READ MORE: Theresa May claims a vote for the SNP is a vote to 'betray democracy'

The WAB would be published on Friday and May said backing it would help get the UK out of the EU by the end of July.

"We can bring an end to the months – years – of increasingly bitter argument and division that have both polarised and paralysed our politics," she said.

But Tories expressed scepticism about whether May would be able to take the Bill to the Commons.

Tory MP Mark Francois said: "If I were a betting man, I bet £50 for Help for Heroes that the second reading of the WAB will never, ever happen and I invite another colleague, whoever it may be, to take my bet."

The SNP's Westminster leader, Ian Blackford, branded May’s new Brexit deal a "fantasy".

He asked: "Her customs union compromise already dismissed by the EU, isn't this new deal just a fantasy?"

May replied: "There is a difference of opinion in this House on the future customs arrangement with the EU, that's why it's important that this House actually comes to a decision on that issue.

"Allowing the second reading of the Withdrawal Agreement Bill will enable this House to come to a decision on that issue.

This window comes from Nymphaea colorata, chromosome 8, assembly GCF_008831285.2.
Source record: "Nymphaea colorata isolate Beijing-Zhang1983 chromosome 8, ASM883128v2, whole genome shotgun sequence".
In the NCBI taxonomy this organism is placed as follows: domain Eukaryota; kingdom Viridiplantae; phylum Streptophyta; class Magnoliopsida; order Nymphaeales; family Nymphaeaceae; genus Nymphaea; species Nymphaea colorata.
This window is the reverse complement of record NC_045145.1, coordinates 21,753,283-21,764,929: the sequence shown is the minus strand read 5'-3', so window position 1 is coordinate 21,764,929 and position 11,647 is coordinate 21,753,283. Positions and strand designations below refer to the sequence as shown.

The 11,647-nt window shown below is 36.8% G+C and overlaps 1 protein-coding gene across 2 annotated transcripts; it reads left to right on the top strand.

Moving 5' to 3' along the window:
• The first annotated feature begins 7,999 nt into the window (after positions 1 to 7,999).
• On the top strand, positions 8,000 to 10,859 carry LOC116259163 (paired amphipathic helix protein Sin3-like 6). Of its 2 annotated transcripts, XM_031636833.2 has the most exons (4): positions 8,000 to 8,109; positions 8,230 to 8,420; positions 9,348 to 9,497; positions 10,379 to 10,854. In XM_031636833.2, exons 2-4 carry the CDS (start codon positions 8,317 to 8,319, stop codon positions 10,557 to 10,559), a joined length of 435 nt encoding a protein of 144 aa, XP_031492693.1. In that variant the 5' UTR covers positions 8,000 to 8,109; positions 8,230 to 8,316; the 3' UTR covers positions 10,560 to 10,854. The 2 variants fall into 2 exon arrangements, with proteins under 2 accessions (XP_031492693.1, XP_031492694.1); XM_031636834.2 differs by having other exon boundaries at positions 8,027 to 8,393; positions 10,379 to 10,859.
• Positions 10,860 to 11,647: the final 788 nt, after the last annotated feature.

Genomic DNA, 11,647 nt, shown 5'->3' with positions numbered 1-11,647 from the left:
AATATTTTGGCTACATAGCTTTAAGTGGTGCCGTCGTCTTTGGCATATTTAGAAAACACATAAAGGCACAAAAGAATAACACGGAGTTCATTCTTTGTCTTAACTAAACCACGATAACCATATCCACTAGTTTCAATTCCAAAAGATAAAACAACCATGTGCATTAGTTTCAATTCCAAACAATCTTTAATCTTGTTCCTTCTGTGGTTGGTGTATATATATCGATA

"It will also enable the House to come to a decision on a second referendum, which I continue to believe would not be the right route for this country to go down, we should deliver on the first referendum before suggesting anything about a second."

Blackford argued May's "time is up".

He said: "My goodness, talk about ignoring reality. Prime Minister, look at the benches behind you. The Prime Minister is fooling no-one but herself and the truth is that the people of Scotland don't want her deal.

"Her own party doesn't want her deal and now even the pro-Brexit Labour front bench won't support her deal, her time is up. Tomorrow, people in Scotland have a choice, to send a message, to send pro-European outward looking SNP MEPs to Brussels to stop Brexit.

"Prime Minister, what party does she think the people of Scotland will choose?"

May replied: "There is only one party in Scotland guaranteeing no more referendums and that's the Conservative Party."